I'm brazilian and today I've came across this news published in a religious brazilian site. It's about a recent study that says that 9 to 10 species on Earth today, including humans, came into being 100,000 to 200,000 year ago.

Also, according to the site, that study supports what the bible says about the origins of life.

I'm pretty sure it's creationist rubbish, but I couldn't understand the conclusion of that study. So, I wish someone would explain to me that conclusion in lay terms. And, taking the opportunity, I'd also like to know if the paper is peer-reviewed and realiable.

Thanks in advance.

Source: https://phys.org/news/2018-05-gene-survey-reveals-facets-evolution.html

  • $\begingroup$ What is exactly the claim that you want to have it confirmed or not? Can you please clearly write out a clearly defined claim for which we could work on to write an answer. For the moment, I am afraid the question is unclear. $\endgroup$ – Remi.b Jul 24 '18 at 0:50
  • $\begingroup$ I didn't ask for a confirmation of a claim but for the conclusion of the study (if there's one). I think my questions are pretty clear. $\endgroup$ – Ricardo R. M. Jul 24 '18 at 1:25
  • $\begingroup$ Do you want us to copy-paste their conclusion? Have you read their conclusion (see their section Summary and conclusion). Was there anything specific that was unclear to you from this section? $\endgroup$ – Remi.b Jul 24 '18 at 1:28
  • $\begingroup$ To answer your side question... Yes, the paper Stocker and Thaler (2018) has been peer-reviewed. It is published in the Journal of Human Evolution, which a journal of average to low impact. $\endgroup$ – Remi.b Jul 24 '18 at 1:37
  • $\begingroup$ The conclusion is too technical for my level of english. I'm not a scientist, but I like science, so I decided to try this board expecting that someone could explain that conclusion in plain terms. And to say whether the paper is reliable. $\endgroup$ – Ricardo R. M. Jul 24 '18 at 1:39

They key qualifier is living species, many living species have relatively recent origins, that is exactly what you would expect in an ever changing ever evolving biosphere. That is like stating that most cars on the road are less than ten years old, OK, but that's not really a surprising statement. If you plotted a bell curve of how old all current animal species are the bulk would be fairly recent geologically speaking. Species have a lifespan. The average lifespan of a mammal species is around a million years so simple statistics will mean most living mammal species will be less than half that. No one is surprised when you say most of the data points in a randomly distributed set fall within one-two standard deviations.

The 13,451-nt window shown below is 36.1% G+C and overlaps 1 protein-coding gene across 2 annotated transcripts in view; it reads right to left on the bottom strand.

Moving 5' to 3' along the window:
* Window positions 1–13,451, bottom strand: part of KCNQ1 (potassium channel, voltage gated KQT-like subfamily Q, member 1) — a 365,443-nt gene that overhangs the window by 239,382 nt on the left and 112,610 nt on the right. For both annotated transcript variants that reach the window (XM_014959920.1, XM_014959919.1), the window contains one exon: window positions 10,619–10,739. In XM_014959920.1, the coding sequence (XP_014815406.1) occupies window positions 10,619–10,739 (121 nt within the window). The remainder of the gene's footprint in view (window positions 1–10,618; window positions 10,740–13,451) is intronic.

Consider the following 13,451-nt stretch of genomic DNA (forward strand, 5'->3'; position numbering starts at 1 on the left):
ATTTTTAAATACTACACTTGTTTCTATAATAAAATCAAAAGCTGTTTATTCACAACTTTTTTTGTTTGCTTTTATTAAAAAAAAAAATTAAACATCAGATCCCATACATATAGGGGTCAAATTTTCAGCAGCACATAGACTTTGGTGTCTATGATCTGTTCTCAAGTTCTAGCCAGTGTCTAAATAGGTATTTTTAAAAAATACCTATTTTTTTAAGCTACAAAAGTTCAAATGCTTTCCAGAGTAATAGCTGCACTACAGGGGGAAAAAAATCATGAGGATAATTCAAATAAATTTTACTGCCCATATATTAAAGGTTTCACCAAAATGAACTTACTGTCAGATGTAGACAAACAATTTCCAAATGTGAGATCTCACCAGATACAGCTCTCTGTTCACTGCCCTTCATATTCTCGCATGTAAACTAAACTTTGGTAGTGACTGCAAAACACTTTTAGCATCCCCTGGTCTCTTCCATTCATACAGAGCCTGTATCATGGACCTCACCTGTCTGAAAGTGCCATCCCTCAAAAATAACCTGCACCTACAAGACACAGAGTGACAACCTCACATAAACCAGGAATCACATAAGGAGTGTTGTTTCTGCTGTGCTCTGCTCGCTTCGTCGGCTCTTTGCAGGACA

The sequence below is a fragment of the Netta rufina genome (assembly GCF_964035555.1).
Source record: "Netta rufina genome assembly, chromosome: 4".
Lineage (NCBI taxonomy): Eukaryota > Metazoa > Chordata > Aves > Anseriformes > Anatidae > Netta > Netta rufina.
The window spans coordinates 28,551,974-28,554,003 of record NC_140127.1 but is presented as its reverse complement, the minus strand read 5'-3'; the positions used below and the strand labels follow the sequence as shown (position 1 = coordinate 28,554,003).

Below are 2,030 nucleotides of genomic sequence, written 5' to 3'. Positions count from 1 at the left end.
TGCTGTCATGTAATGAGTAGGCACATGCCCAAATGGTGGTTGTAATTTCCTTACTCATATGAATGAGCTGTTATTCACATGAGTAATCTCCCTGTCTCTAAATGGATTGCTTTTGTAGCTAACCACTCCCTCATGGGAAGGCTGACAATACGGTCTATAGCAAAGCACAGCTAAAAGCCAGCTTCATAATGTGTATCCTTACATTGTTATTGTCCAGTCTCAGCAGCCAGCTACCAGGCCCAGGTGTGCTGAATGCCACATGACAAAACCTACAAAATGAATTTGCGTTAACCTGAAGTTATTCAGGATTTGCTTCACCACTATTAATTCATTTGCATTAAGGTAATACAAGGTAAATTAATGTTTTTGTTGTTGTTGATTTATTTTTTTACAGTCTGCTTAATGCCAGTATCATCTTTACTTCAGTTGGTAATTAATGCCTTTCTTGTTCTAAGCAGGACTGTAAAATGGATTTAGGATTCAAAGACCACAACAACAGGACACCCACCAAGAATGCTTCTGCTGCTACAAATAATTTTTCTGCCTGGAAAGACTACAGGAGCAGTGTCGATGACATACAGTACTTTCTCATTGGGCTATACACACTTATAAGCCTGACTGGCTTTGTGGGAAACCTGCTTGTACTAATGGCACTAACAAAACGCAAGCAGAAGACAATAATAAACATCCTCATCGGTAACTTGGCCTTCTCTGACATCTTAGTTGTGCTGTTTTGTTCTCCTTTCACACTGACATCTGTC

In fact based on back of the envelope calculations, if the average lifespan of a species is ~ 1 million years, and we assume they are randomly distributed, (they are not, extinction events exist which would shorten it), then just based on the 68–95–99.7 rule, 95% of living (at or below the mean) species should be less than 320,000 years old.

Now the paper itself is meaningless, it's justification is largely circular: define species based on mitochondrial mutation rate, (which of course is a time based calculation), then use that definition to say most species fall within a certain time period. You can change the number of mutations in your definition of species to fit your conclusion. Even a species has existed a single unfractured population for millions of years will count as a recent species by that definition. It is circular reasoning, made worse by using mitochondria, which are not undergoing recombination so variance is basically only controlled by generation time. If a population splits into two or remains a single population its mitochondrial variance will remain largely unchanged. Interestingly they exclude the groups (plants, fungi, ect) in which mitochondria undergo recombination.

Really the only conclusion you can draw from the article is most journalists don't understand statistics or genetics.

  • $\begingroup$ I like the cars on the road analogy. If you used the same logic as the paper you'd be concluding that the automobile was invented sometime after 2000. $\endgroup$ – Bryan Krause Jul 24 '18 at 17:04

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